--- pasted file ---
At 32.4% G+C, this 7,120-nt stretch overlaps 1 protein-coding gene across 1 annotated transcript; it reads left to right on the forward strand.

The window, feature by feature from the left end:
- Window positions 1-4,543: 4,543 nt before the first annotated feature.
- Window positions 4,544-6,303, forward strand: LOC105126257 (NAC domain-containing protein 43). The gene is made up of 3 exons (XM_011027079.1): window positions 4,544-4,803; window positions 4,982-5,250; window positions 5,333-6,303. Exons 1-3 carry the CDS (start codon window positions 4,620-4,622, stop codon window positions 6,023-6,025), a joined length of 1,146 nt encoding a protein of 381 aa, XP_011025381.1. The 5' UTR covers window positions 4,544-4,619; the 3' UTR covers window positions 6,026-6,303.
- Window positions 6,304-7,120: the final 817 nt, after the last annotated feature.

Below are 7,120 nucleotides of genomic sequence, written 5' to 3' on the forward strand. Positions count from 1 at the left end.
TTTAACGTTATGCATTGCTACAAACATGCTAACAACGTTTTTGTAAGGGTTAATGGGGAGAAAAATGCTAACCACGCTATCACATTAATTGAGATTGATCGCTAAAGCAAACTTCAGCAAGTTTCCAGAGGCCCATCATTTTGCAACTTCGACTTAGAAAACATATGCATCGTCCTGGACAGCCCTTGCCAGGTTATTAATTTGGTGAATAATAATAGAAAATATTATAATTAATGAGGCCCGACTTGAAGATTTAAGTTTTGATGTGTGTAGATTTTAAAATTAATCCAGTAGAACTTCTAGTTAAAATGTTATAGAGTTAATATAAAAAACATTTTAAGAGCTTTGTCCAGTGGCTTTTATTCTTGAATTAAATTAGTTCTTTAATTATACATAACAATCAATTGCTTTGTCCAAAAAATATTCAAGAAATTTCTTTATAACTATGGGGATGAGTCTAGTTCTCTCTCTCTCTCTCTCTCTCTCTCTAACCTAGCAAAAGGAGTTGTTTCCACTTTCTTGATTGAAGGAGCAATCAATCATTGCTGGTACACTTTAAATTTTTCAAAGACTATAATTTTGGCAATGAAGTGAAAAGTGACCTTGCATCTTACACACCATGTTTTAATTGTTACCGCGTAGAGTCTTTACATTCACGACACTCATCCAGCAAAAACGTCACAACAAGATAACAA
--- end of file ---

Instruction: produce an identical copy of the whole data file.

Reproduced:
At 32.4% G+C, this 7,120-nt stretch overlaps 1 protein-coding gene across 1 annotated transcript; it reads left to right on the forward strand.

The window, feature by feature from the left end:
- Window positions 1-4,543: 4,543 nt before the first annotated feature.
- Window positions 4,544-6,303, forward strand: LOC105126257 (NAC domain-containing protein 43). The gene is made up of 3 exons (XM_011027079.1): window positions 4,544-4,803; window positions 4,982-5,250; window positions 5,333-6,303. Exons 1-3 carry the CDS (start codon window positions 4,620-4,622, stop codon window positions 6,023-6,025), a joined length of 1,146 nt encoding a protein of 381 aa, XP_011025381.1. The 5' UTR covers window positions 4,544-4,619; the 3' UTR covers window positions 6,026-6,303.
- Window positions 6,304-7,120: the final 817 nt, after the last annotated feature.

Below are 7,120 nucleotides of genomic sequence, written 5' to 3' on the forward strand. Positions count from 1 at the left end.
TTTAACGTTATGCATTGCTACAAACATGCTAACAACGTTTTTGTAAGGGTTAATGGGGAGAAAAATGCTAACCACGCTATCACATTAATTGAGATTGATCGCTAAAGCAAACTTCAGCAAGTTTCCAGAGGCCCATCATTTTGCAACTTCGACTTAGAAAACATATGCATCGTCCTGGACAGCCCTTGCCAGGTTATTAATTTGGTGAATAATAATAGAAAATATTATAATTAATGAGGCCCGACTTGAAGATTTAAGTTTTGATGTGTGTAGATTTTAAAATTAATCCAGTAGAACTTCTAGTTAAAATGTTATAGAGTTAATATAAAAAACATTTTAAGAGCTTTGTCCAGTGGCTTTTATTCTTGAATTAAATTAGTTCTTTAATTATACATAACAATCAATTGCTTTGTCCAAAAAATATTCAAGAAATTTCTTTATAACTATGGGGATGAGTCTAGTTCTCTCTCTCTCTCTCTCTCTCTCTCTAACCTAGCAAAAGGAGTTGTTTCCACTTTCTTGATTGAAGGAGCAATCAATCATTGCTGGTACACTTTAAATTTTTCAAAGACTATAATTTTGGCAATGAAGTGAAAAGTGACCTTGCATCTTACACACCATGTTTTAATTGTTACCGCGTAGAGTCTTTACATTCACGACACTCATCCAGCAAAAACGTCACAACAAGATAACAA